17 January 2013

Zimbabwe: Flooding Needs Everyone's Contribution


Flooding has become a common phenomenon in the country and every year there are areas were people are maimed or killed, while others are left homeless with their sources of livelihood - crops and cattle wiped out.

There are reports of massive flooding in areas such as Tsholotsho, Middle Sabi and the Zambezi Valley every year that leave a trail of destruction.

Fertile lands are decimated and public infrastructure that promotes rural development such as schools, dip tanks and bridges among others are reduced to ruins.

We have noted that the human and material losses caused by flooding are so vast that they call for a multi-sectoral approach involving Government, non-governmental organisations and the private sector to ameliorate suffering by mainly poor villagers.

We reported in this paper last week that more than 100 mourners, who included Central Vehicle Registry staff, were marooned by floods for four days in Tanda village in Headlands.

They were finally air-lifted by an Air Force of Zimbabwe helicopter from the village where they had been stranded since Saturday.

They were all taken to Mayo Business Centre where they were finally taken home in buses to meet their beloved ones.

The CVR staff members and mourners, who were travelling by bus, found out that a bridge they were supposed to cross had collapsed due to heavy rains.

The alternative route had flooded rivers and the Airforce of Zimbabwe was also assisting other people whose lives were under threat in Middle Sabi.

It is sad that the mourners, among them pregnant women, breastfeeding mothers who had left their children at home and chronic patients who had left their medication as they anticipated to return home on the same day, ended up staying out for four days.

We are saddened by the fact that the country has left the role of assisting marooned people and other disaster situations to the Air Force of Zimbabwe alone, yet common knowledge tells that they will not manage because they have other challenges.

As rightly disclosed by AFZ operations director Group Captain Alphious Gwata, the airmen deploy a helicopter to the area where there is immediate threat of human life.

It is against this backdrop that we call on well resourced Zimbabweans and some non-governmental organisations to join hands with Government and capacitate the Civil Protection Unit.

It will be an ideal situation that the CPU should have its own helicopters and others should come in to complement its efforts.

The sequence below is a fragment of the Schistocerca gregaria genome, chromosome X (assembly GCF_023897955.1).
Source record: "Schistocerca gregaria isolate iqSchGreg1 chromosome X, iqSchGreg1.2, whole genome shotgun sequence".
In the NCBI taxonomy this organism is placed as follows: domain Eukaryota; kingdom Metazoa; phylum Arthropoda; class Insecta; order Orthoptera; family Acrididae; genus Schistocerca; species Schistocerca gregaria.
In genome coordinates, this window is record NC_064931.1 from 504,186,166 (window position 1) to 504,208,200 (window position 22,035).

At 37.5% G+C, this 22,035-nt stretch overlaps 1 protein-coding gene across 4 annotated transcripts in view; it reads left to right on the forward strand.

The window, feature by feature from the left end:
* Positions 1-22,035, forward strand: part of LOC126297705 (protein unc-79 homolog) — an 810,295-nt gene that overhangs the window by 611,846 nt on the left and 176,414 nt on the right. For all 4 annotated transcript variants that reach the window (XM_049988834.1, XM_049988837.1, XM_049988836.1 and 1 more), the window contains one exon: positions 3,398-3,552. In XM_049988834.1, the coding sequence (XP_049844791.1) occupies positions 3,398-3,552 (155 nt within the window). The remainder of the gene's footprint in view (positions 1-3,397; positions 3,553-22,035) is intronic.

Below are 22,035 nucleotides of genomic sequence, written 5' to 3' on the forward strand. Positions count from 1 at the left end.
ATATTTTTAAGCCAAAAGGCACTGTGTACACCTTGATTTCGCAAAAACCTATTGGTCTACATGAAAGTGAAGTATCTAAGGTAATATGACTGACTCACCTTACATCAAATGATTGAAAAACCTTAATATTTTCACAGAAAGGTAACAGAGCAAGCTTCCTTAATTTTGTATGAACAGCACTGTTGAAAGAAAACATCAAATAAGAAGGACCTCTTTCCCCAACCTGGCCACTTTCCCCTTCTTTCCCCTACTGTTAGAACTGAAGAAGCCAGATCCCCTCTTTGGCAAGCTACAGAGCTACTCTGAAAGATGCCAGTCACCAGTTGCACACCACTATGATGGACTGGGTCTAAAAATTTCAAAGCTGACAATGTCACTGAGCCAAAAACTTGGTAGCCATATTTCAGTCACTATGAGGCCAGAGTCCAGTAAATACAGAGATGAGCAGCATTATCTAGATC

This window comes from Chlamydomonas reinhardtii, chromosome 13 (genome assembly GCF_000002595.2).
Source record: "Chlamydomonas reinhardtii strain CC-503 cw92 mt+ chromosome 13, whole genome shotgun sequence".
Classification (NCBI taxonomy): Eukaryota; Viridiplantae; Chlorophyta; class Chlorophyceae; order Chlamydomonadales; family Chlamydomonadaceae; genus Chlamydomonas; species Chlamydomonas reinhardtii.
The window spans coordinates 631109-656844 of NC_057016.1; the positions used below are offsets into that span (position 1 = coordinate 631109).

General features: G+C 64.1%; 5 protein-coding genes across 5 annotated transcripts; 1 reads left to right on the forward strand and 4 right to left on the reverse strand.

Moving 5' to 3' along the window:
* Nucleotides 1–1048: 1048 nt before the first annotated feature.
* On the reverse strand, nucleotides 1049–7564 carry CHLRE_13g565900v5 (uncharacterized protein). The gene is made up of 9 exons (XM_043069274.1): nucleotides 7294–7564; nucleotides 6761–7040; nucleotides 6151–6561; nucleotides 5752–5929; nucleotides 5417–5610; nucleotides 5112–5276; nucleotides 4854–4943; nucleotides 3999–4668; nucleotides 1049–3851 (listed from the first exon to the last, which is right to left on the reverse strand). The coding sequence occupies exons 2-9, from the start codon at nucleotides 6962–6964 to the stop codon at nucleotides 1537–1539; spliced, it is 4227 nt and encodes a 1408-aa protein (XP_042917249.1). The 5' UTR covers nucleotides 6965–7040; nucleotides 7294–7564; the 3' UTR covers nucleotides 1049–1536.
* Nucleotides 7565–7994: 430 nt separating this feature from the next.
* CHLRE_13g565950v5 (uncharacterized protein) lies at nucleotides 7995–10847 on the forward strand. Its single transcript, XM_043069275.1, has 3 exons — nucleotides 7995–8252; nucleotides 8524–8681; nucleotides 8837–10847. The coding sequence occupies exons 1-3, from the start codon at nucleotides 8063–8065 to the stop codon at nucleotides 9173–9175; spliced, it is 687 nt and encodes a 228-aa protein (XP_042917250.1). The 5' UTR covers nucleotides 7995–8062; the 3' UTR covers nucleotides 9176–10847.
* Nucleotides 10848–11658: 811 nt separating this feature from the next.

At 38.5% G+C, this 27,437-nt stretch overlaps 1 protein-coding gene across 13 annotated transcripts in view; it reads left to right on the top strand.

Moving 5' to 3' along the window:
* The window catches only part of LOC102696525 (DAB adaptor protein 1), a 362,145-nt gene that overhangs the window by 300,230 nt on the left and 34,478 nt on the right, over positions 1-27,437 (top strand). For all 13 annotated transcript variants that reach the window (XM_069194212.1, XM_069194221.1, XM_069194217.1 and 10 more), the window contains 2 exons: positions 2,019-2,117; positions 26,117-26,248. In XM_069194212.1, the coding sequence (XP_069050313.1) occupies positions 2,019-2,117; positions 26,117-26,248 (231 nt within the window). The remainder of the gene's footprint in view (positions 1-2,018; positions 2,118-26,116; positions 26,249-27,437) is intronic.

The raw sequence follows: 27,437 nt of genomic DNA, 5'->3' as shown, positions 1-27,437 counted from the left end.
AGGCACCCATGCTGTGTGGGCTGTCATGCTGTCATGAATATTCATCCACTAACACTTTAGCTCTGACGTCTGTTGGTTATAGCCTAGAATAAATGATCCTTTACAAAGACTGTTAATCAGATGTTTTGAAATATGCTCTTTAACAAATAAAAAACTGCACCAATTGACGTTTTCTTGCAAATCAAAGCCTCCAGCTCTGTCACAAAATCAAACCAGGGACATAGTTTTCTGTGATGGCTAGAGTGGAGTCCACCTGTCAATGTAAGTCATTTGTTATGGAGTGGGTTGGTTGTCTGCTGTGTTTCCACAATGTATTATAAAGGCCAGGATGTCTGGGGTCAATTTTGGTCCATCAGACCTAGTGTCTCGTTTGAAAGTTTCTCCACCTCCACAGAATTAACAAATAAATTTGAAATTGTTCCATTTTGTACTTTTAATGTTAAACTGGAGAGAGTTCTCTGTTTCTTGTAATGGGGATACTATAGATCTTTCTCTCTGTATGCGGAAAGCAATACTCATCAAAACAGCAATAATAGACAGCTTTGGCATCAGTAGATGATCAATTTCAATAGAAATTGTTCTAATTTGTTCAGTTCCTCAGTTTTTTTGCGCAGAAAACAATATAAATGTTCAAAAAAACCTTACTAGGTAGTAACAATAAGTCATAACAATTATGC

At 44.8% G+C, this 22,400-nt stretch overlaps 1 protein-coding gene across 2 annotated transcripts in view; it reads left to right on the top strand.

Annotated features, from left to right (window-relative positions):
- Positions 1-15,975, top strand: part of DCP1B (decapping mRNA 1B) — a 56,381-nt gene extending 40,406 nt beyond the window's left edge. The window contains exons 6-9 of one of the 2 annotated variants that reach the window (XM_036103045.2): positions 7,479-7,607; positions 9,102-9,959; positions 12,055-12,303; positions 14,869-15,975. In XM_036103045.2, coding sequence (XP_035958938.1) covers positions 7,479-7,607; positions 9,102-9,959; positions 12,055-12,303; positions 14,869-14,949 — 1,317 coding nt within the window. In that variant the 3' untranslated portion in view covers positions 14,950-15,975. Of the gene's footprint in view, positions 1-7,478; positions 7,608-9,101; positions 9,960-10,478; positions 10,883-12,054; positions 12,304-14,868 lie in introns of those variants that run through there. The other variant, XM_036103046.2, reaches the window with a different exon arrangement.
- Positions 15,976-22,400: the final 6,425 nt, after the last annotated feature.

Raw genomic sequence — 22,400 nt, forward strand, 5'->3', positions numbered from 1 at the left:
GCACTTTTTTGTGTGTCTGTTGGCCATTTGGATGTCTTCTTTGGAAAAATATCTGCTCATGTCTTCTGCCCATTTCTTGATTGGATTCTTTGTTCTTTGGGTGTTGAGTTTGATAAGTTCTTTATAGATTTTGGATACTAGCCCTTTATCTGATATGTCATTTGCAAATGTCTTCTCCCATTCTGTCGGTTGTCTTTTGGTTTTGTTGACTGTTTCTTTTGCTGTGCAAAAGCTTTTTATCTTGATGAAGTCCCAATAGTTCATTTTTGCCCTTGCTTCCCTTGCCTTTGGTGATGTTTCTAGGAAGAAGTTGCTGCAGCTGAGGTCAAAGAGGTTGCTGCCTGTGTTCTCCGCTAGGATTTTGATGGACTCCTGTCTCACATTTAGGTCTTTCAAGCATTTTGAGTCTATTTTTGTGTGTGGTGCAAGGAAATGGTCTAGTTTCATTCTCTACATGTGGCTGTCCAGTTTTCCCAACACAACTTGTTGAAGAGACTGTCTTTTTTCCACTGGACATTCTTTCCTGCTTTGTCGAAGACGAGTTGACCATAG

We also challenge some Zimbabweans with aircraft to also join Government when disaster strikes.

The Headlands case exposed the CPU as an organisation ill-prepared to handle any form of disaster situation and there is a need to revamp its operations.

If high profile people, including Government workers, are left out to suffer for four days, how about some villagers in remote parts of the country?

We also challenge the District Development Fund and some Rural District Councils to play their part and upgrade the countryside road network.

In case of bridges being swept away by heavy currents, there is no doubt that this can be answered by a good road network that links districts that enable people to take alternative routes no matter how long it might take to get to their destinations.

We cannot continue to lose lives because rescuers cannot get to the scene.

History has shown that most bridges are too low to the extent that even a small stream can see people being stranded.

We urge authorities to mobilise resources and build better bridges for these feeder roads.

In the health sector they say your health is your responsibility and like wise when travelling it is your responsibility to plan the journey.

It's sad to note that many people have died while trying to cross flooded rivers and vehicles carrying valuable goods have also been swept away.

The CPU should be lauded for urging travellers to first gather information about the weather patterns and infrastructural situation of places they intend to travel to before they set on a journey, as heavy rains continue to pound the country.

Civil Protection Unit director Mr Madzudzo Pawadyira said most people were blindly embarking on journeys, only to be trapped by either floods or collapsed bridges upon their return.

When people want to travel, they should seek advice from the local police of where they intend to go.

The Meteorological Services Department and even the CPU will provide very useful information.

We therefore call on the Government to relocate people who live in areas that are flood prone, revisit the CPU and ensure it receives adequate resources if we are to save lives that may otherwise be wasted needlessly.

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